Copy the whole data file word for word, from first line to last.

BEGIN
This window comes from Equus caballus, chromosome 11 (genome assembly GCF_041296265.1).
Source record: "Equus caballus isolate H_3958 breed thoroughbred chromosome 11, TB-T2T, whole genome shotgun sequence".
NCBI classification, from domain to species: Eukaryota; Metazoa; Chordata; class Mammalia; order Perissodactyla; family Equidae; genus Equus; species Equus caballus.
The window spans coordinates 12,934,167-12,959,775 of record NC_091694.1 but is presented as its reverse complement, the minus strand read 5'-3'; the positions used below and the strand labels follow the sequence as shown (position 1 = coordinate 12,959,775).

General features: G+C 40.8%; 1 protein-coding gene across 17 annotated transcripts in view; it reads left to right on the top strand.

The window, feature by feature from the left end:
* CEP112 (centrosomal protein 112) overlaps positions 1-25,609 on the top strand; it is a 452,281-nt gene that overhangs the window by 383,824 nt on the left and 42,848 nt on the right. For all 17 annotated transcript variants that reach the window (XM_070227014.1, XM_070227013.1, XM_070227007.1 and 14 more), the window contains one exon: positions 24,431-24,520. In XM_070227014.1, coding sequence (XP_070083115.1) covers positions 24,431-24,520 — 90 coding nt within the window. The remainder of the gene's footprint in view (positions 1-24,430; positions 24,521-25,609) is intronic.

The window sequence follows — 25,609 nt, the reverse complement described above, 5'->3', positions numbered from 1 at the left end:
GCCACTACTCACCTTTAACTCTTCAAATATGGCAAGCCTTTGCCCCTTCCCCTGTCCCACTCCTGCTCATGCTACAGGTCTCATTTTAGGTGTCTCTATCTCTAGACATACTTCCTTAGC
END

This window comes from Equus caballus, chromosome 11 (genome assembly GCF_041296265.1).
Source record: "Equus caballus isolate H_3958 breed thoroughbred chromosome 11, TB-T2T, whole genome shotgun sequence".
NCBI classification, from domain to species: Eukaryota; Metazoa; Chordata; class Mammalia; order Perissodactyla; family Equidae; genus Equus; species Equus caballus.
The window spans coordinates 12,934,167-12,959,775 of record NC_091694.1 but is presented as its reverse complement, the minus strand read 5'-3'; the positions used below and the strand labels follow the sequence as shown (position 1 = coordinate 12,959,775).

General features: G+C 40.8%; 1 protein-coding gene across 17 annotated transcripts in view; it reads left to right on the top strand.

The window, feature by feature from the left end:
* CEP112 (centrosomal protein 112) overlaps positions 1-25,609 on the top strand; it is a 452,281-nt gene that overhangs the window by 383,824 nt on the left and 42,848 nt on the right. For all 17 annotated transcript variants that reach the window (XM_070227014.1, XM_070227013.1, XM_070227007.1 and 14 more), the window contains one exon: positions 24,431-24,520. In XM_070227014.1, coding sequence (XP_070083115.1) covers positions 24,431-24,520 — 90 coding nt within the window. The remainder of the gene's footprint in view (positions 1-24,430; positions 24,521-25,609) is intronic.

The window sequence follows — 25,609 nt, the reverse complement described above, 5'->3', positions numbered from 1 at the left end:
GCCACTACTCACCTTTAACTCTTCAAATATGGCAAGCCTTTGCCCCTTCCCCTGTCCCACTCCTGCTCATGCTACAGGTCTCATTTTAGGTGTCTCTATCTCTAGACATACTTCCTTAGC